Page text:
Your leaking thatched hut during the restoration of a pre-Enlightenment state.


Hello, my name is Judas Gutenberg and this is my blaag (pronounced as you would the vomit noise "hyroop-bleuach").


decay & ruin
Biosphere II
dead malls
Irving housing

got that wrong

appropriate tech
Arduino μcontrollers
Backwoods Home
Fractal antenna

fun social media stuff

(nobody does!)

Like my brownhouse:
   Pitunia the dog
Wednesday, December 15 2004
One point I forgot to mention regarding my pathological interest in do-it-yourself neighborhood networking concerns the nature of the network itself. As I mentioned two days ago, the internet is a marvelous invention. But I'm also a little suspicious of it. My personal network is attached to the internet via Verizon, a DSL provider. Once my information enters their network, my only connection to the world, they control everything both coming and going. The fact that they don't actively filter or monitor my transmissions and receptions (as far as I know) doesn't mean they won't in the future. What's the alternative to their monopoly? Somewhere in my thinking I entertain the notion that neighborhoods can create their own macro-networks, with one house talking to the one next door, which in turn talks to the one next door, hands-across-America style. Such a system could bypass the internet entirely and be impossible to regulate and monitor. It would have been a difficult system to create back in the days of wired connection, but now that a large number of households contain wireless routers, well, the infrastructure for the ad hoc internet may have already been put in place. Such a system doesn't require complete reliance on ad hoc connections; a few internet providers can permit these ad hoc networks to bridge wide chasms between each other. But they can form these bridges using multiple internet providers, thereby limiting the damage that can be inflicted by any one corporation.
Every Wednesday Gretchen does volunteer work in the cat room at the Ulster County SPCA. One of the employees there, the one most likely to find a use for a spiked collar found on a stray dog, alerted Gretchen to a newly-arrived puppy in the kennel area. She was a four month old pitbull mix who had been found tied to a pole in Kingston (and actually wearing a spiked collar). Her working name in the shelter is "Pitunia." The reason Gretchen was alerted about Pitunia is that she is a doppleganger for Eleanor. Pitunia probably looks more like Eleanor than Eleanor herself did back when she was Pitunia's age. Gretchen was so excited about the discovery that she called me early this afternoon in hopes that I'd bring Eleanor over to play with Pitunia for a bit. So I drove there immediately. Sure enough, Pitunia was all that she was billed to be. Not only did she look exactly like Eleanor, but she behaved like her too. We took them outside to one of the dog runs and let them go nuts together. Sally was there too, but she pretty much kept to herself.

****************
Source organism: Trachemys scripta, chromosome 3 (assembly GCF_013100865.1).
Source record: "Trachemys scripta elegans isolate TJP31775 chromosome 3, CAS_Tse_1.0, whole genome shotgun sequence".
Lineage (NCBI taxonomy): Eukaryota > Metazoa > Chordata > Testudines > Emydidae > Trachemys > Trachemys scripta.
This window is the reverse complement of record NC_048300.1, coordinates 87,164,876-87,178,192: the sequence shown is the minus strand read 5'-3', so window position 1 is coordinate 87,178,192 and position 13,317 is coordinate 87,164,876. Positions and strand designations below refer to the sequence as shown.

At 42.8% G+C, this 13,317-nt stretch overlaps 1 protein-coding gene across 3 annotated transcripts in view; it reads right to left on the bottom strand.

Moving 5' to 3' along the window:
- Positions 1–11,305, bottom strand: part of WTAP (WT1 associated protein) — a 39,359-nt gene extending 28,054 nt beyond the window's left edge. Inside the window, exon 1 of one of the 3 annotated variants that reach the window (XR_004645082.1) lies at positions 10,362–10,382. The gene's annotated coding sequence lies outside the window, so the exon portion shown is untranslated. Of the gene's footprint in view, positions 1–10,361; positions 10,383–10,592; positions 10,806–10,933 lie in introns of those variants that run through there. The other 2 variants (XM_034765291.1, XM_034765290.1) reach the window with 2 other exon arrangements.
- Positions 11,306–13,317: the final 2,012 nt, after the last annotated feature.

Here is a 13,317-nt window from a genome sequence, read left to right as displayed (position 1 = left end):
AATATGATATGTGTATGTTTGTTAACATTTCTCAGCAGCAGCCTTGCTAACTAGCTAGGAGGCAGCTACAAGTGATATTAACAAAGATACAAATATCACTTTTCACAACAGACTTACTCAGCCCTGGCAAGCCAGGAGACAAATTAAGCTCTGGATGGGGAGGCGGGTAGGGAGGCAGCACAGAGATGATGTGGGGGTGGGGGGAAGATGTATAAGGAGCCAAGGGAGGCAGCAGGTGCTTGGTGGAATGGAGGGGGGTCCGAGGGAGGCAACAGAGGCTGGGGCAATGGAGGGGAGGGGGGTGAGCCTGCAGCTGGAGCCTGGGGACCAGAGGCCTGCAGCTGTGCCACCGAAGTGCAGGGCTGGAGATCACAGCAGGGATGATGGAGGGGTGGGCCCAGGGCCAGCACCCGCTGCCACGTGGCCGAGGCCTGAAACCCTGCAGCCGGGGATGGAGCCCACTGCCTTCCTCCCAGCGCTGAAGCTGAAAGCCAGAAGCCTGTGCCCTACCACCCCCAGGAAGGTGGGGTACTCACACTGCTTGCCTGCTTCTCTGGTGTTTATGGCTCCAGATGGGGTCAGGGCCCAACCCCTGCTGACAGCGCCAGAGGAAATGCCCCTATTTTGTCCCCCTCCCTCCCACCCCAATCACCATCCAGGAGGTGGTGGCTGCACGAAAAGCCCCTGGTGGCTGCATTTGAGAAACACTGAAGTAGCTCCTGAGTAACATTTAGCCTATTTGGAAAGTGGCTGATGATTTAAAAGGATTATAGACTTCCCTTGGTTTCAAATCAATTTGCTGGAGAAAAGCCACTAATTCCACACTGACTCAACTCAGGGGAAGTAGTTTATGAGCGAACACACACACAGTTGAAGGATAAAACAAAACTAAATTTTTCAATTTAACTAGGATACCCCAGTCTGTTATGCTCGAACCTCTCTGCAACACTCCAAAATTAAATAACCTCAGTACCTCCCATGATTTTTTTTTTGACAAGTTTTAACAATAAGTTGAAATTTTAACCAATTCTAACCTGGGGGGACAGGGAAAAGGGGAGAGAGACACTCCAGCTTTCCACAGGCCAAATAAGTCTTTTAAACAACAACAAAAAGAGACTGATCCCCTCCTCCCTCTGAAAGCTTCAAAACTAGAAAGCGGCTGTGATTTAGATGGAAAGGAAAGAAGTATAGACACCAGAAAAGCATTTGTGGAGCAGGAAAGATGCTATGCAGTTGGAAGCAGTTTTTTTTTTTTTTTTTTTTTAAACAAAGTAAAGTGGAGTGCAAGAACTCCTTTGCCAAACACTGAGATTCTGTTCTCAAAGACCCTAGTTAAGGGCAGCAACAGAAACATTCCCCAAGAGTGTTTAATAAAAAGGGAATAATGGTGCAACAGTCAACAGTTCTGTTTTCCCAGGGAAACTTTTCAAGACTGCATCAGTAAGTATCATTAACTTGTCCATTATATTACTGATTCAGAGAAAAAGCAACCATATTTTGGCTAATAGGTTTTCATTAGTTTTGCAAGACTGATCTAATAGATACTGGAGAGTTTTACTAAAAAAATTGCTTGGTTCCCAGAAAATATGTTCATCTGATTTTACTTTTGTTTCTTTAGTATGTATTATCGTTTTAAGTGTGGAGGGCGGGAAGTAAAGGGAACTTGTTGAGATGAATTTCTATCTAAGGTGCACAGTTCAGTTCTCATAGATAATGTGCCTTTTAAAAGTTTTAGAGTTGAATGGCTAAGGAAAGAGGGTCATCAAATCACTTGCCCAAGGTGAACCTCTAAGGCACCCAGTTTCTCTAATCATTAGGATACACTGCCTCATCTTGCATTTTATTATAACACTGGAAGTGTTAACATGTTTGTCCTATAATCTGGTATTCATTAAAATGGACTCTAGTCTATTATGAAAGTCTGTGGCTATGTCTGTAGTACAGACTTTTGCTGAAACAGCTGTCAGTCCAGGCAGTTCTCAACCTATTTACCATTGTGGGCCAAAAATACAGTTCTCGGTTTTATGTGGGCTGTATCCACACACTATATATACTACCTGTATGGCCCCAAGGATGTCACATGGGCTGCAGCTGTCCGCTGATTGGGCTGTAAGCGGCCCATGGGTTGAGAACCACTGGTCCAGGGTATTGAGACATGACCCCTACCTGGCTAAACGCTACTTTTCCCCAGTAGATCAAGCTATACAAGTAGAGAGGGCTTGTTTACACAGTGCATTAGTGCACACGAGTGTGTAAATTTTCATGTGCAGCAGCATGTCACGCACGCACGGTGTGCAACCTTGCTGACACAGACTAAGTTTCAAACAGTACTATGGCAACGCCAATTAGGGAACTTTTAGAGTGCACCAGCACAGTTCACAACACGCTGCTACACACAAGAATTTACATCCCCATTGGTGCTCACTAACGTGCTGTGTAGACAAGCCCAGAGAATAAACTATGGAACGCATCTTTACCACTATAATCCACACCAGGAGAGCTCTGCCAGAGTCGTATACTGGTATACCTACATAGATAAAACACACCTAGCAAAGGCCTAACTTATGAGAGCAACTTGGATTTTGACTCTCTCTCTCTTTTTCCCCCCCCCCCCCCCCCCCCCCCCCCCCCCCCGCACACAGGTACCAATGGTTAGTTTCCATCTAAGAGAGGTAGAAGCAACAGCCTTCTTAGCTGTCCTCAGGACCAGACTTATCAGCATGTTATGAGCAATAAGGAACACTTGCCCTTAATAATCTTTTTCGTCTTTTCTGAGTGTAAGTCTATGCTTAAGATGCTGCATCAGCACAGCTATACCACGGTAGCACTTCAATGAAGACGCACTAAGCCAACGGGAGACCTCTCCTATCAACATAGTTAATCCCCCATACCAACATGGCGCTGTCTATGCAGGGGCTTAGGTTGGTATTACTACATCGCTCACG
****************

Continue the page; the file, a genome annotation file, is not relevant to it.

Eleanor and Pitunia played continuously and very actively the whole time we were out there. Despite their thin coats of short fur and the bitter cold of this premature winter day, the activity kept them warm. I actually saw Eleanor break into a pant for a few seconds.
We already have two dogs and that's enough, but it would be great if we could get Pitunia adopted by someone we know so that Eleanor and she can get together for regular play dates. They resonate on a chromosomal level.

Sally sniff's Pitunia's petunia.

Pitunia looks at the camera with Eleanor in pursuit.

Pitunia chasing Eleanor.

Eleanor chasing Pitunia.

Eleanor (left) and Pitunia.

Eleanor leaps towards Pitunia.

Pitunia with Gretchen.